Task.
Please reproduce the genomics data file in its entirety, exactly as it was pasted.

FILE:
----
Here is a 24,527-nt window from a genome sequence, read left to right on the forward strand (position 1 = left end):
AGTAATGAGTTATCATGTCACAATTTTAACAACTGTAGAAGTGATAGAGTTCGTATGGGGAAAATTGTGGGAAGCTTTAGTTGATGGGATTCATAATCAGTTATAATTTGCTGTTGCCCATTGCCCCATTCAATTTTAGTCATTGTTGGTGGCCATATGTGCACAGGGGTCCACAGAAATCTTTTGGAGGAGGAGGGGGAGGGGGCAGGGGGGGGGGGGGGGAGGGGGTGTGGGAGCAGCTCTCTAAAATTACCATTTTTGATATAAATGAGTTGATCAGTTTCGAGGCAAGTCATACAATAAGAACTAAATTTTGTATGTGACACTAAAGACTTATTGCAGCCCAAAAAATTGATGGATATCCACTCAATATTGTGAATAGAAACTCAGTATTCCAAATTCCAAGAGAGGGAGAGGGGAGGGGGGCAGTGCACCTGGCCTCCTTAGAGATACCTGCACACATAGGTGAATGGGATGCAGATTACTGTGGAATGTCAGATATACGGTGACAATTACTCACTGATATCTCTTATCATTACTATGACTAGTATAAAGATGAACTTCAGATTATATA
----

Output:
Here is a 24,527-nt window from a genome sequence, read left to right on the forward strand (position 1 = left end):
AGTAATGAGTTATCATGTCACAATTTTAACAACTGTAGAAGTGATAGAGTTCGTATGGGGAAAATTGTGGGAAGCTTTAGTTGATGGGATTCATAATCAGTTATAATTTGCTGTTGCCCATTGCCCCATTCAATTTTAGTCATTGTTGGTGGCCATATGTGCACAGGGGTCCACAGAAATCTTTTGGAGGAGGAGGGGGAGGGGGCAGGGGGGGGGGGGGGGAGGGGGTGTGGGAGCAGCTCTCTAAAATTACCATTTTTGATATAAATGAGTTGATCAGTTTCGAGGCAAGTCATACAATAAGAACTAAATTTTGTATGTGACACTAAAGACTTATTGCAGCCCAAAAAATTGATGGATATCCACTCAATATTGTGAATAGAAACTCAGTATTCCAAATTCCAAGAGAGGGAGAGGGGAGGGGGGCAGTGCACCTGGCCTCCTTAGAGATACCTGCACACATAGGTGAATGGGATGCAGATTACTGTGGAATGTCAGATATACGGTGACAATTACTCACTGATATCTCTTATCATTACTATGACTAGTATAAAGATGAACTTCAGATTATATA